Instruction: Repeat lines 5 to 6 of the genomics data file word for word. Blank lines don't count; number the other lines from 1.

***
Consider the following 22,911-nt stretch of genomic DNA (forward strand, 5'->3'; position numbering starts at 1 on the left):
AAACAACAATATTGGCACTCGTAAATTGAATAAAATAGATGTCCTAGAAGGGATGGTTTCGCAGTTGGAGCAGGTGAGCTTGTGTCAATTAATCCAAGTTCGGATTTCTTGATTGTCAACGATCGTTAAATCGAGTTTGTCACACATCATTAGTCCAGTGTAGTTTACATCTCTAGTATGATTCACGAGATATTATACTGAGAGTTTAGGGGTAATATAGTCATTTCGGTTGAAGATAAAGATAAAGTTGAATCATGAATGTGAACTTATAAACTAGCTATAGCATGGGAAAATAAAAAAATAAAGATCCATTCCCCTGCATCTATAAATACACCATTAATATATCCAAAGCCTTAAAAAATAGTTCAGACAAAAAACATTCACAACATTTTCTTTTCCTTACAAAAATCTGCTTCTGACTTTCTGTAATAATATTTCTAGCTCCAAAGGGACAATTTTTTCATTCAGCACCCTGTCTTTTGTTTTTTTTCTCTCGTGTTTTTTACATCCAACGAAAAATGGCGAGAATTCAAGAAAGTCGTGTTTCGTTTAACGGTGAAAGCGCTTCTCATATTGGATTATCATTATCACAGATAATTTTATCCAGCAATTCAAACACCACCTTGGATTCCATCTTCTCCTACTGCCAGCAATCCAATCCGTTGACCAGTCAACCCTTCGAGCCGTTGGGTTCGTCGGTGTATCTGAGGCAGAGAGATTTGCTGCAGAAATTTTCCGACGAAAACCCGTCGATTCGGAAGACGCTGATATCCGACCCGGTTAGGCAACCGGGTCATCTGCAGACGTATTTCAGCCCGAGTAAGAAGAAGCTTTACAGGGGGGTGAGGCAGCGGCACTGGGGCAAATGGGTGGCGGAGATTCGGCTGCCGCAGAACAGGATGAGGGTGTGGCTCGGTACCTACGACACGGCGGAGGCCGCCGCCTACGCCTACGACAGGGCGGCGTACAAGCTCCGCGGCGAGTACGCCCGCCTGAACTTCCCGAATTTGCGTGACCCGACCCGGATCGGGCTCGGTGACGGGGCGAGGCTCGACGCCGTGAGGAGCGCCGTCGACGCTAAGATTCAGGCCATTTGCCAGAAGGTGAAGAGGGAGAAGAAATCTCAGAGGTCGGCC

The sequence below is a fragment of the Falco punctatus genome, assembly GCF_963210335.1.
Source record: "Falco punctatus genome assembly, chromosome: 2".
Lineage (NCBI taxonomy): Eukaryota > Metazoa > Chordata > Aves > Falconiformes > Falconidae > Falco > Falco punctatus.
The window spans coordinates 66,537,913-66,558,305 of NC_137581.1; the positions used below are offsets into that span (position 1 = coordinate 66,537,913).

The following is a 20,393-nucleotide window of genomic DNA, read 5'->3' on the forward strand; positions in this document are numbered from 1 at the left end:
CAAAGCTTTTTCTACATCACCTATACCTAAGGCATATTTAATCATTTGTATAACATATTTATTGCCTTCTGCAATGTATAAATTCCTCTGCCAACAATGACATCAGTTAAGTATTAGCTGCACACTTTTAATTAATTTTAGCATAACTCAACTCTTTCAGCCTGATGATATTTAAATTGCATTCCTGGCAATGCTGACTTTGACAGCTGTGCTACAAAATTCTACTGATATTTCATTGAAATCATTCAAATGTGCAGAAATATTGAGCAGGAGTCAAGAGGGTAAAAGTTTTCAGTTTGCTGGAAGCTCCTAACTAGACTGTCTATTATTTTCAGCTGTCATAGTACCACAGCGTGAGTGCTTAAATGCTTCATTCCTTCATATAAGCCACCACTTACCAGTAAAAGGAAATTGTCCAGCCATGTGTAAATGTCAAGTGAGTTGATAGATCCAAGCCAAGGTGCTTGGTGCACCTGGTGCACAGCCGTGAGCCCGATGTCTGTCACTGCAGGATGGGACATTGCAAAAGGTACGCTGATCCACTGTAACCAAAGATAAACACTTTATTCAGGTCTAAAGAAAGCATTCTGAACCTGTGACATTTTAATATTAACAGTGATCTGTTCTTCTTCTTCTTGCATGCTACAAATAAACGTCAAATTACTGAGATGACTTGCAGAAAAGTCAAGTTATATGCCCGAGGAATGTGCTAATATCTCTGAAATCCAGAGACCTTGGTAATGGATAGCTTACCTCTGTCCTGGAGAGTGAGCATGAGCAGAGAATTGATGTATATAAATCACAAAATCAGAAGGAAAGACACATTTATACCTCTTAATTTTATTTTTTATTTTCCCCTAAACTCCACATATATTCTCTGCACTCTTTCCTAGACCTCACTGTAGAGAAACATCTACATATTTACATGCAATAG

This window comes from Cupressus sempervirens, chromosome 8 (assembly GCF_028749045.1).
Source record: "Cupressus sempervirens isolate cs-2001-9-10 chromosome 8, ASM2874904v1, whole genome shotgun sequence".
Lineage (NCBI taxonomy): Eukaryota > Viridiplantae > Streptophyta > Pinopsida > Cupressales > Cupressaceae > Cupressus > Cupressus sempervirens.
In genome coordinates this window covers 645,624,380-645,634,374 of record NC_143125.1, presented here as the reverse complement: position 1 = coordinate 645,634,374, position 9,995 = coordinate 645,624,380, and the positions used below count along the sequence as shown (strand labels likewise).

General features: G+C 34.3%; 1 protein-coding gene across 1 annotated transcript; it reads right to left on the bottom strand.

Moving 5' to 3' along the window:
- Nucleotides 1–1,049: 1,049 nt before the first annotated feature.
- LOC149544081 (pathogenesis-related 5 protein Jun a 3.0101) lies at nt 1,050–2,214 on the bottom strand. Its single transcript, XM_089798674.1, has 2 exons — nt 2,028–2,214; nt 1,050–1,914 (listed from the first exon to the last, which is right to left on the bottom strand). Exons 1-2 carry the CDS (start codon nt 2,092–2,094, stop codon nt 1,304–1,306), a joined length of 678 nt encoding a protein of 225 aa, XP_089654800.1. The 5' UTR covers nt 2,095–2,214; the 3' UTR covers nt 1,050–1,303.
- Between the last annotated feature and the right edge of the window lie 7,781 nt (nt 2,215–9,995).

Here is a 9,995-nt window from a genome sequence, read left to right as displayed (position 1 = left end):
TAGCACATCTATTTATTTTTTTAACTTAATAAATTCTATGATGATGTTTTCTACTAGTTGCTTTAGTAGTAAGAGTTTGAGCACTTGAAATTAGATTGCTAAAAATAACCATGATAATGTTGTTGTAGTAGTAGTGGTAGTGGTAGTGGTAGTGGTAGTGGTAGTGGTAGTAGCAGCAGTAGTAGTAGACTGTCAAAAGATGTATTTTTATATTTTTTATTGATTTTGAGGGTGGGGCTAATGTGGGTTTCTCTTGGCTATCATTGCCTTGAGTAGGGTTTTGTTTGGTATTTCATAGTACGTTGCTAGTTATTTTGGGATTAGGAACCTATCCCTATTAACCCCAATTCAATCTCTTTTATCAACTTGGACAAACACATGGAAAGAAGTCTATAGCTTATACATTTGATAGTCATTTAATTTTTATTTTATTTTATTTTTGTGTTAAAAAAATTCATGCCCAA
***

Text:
Lineage (NCBI taxonomy): Eukaryota > Metazoa > Chordata > Aves > Falconiformes > Falconidae > Falco > Falco punctatus.
The window spans coordinates 66,537,913-66,558,305 of NC_137581.1; the positions used below are offsets into that span (position 1 = coordinate 66,537,913).